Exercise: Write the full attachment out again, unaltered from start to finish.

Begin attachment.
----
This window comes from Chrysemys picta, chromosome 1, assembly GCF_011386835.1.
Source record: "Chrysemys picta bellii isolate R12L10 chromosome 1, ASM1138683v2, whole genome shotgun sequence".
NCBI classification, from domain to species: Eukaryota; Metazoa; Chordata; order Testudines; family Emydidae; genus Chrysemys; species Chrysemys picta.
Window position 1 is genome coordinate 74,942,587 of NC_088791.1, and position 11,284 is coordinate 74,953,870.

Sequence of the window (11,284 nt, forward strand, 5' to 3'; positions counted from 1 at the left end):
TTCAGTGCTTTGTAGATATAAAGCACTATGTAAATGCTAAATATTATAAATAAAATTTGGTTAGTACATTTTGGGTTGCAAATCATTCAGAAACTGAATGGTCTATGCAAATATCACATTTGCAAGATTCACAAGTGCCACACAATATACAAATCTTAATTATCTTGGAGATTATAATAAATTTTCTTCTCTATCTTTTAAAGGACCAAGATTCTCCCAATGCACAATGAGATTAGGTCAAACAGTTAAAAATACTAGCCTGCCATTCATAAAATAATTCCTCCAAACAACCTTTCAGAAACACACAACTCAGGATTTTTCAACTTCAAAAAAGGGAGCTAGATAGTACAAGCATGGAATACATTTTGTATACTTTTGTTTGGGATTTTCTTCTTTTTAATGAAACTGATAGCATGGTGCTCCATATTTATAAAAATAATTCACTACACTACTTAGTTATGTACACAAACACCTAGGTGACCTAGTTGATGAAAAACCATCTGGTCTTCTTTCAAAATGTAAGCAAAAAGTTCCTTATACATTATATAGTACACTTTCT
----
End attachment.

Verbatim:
This window comes from Chrysemys picta, chromosome 1, assembly GCF_011386835.1.
Source record: "Chrysemys picta bellii isolate R12L10 chromosome 1, ASM1138683v2, whole genome shotgun sequence".
NCBI classification, from domain to species: Eukaryota; Metazoa; Chordata; order Testudines; family Emydidae; genus Chrysemys; species Chrysemys picta.
Window position 1 is genome coordinate 74,942,587 of NC_088791.1, and position 11,284 is coordinate 74,953,870.

Sequence of the window (11,284 nt, forward strand, 5' to 3'; positions counted from 1 at the left end):
TTCAGTGCTTTGTAGATATAAAGCACTATGTAAATGCTAAATATTATAAATAAAATTTGGTTAGTACATTTTGGGTTGCAAATCATTCAGAAACTGAATGGTCTATGCAAATATCACATTTGCAAGATTCACAAGTGCCACACAATATACAAATCTTAATTATCTTGGAGATTATAATAAATTTTCTTCTCTATCTTTTAAAGGACCAAGATTCTCCCAATGCACAATGAGATTAGGTCAAACAGTTAAAAATACTAGCCTGCCATTCATAAAATAATTCCTCCAAACAACCTTTCAGAAACACACAACTCAGGATTTTTCAACTTCAAAAAAGGGAGCTAGATAGTACAAGCATGGAATACATTTTGTATACTTTTGTTTGGGATTTTCTTCTTTTTAATGAAACTGATAGCATGGTGCTCCATATTTATAAAAATAATTCACTACACTACTTAGTTATGTACACAAACACCTAGGTGACCTAGTTGATGAAAAACCATCTGGTCTTCTTTCAAAATGTAAGCAAAAAGTTCCTTATACATTATATAGTACACTTTCT